Approximately 90% of the world's volcanoes are not regularly monitored for activity. In addition, the large volumes of satellite data now available make manual examination impractical. One GOES-R Series satellite makes over 150 billion observations of Earth each day. The need to distill large volumes of GOES-R data into actionable information and for timely volcanic eruption detection led to the development of an automated detection tool. The VOLcanic Cloud Analysis Toolkit (VOLCAT) is a collection of software developed by NOAA, in partnership with the University of Wisconsin‐Madison. VOLCAT generates alerts when volcanic unrest or an eruption is detected and also automatically tracks and characterizes volcanic clouds. The alerts are in the form of a hyperlink, distributable via e‐mail or Short Message Service. The hyperlink points to a web‐based alert report that includes information on the cloud growth anomaly, a list of most likely source volcanoes, and relevant satellite imagery. The VOLCAT alerts are currently distributed to expert users at Volcanic Ash Advisory Centers and Volcano Observatories in an experimental manner. Work is underway to include SO2 alerts and GLM lightning information in the VOLCAT tool.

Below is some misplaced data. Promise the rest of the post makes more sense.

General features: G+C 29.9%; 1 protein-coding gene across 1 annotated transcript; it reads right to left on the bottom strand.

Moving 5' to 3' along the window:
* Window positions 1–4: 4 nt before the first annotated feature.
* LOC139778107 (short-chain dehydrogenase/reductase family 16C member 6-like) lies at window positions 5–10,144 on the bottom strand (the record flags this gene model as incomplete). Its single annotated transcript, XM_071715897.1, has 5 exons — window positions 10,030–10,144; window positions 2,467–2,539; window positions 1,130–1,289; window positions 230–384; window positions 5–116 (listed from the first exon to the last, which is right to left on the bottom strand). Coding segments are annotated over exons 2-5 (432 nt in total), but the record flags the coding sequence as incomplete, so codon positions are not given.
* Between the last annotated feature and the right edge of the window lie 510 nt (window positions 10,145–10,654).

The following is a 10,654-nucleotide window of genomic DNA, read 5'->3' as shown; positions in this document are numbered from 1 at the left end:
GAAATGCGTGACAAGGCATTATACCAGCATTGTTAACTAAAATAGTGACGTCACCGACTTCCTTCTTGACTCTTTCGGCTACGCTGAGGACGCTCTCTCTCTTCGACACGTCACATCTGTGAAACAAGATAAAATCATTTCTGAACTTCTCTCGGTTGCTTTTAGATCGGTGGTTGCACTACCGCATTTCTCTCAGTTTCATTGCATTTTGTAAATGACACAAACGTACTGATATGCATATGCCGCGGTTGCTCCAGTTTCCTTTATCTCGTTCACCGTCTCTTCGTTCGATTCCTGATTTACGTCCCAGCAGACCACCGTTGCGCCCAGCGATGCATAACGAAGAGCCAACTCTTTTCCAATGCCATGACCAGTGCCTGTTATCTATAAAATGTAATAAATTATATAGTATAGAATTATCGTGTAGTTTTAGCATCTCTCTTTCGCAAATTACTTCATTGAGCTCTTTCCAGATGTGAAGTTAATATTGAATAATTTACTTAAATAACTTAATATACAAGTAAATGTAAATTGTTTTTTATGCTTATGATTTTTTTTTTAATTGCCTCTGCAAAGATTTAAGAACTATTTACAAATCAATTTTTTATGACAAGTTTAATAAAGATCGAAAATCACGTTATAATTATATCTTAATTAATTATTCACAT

VOLCAT alert example
VOLCAT alert example from October 7, 2017. The alert was correctly generated at the start of an Popocatépetl eruption event in Mexico. The alert, generated in response to the sudden and rapid formation of a cloud over the volcano as captured by GOES-16, indicated that an ash cloud had begun to emerge from Popocatépetl. Credit: NOAA

As forecasters gain more experience with new GOES-R Series datasets, the value of the measurements will increase significantly. With continued development of GOES-R tools, volcanic hazard forecasting and monitoring will improve considerably, resulting in safer and more efficient air transportation and a better understanding of volcanic processes and the complex relationship between volcanic emissions and weather and climate.

Thanks to Michael Pavolonis, NOAA/NESDIS Center for Satellite Applications and Research, and Justin Sieglaff and John Cintineo, Cooperative Institute for Meteorological Satellite Studies. University of Wisconsin-Madison, for providing information and data for this story.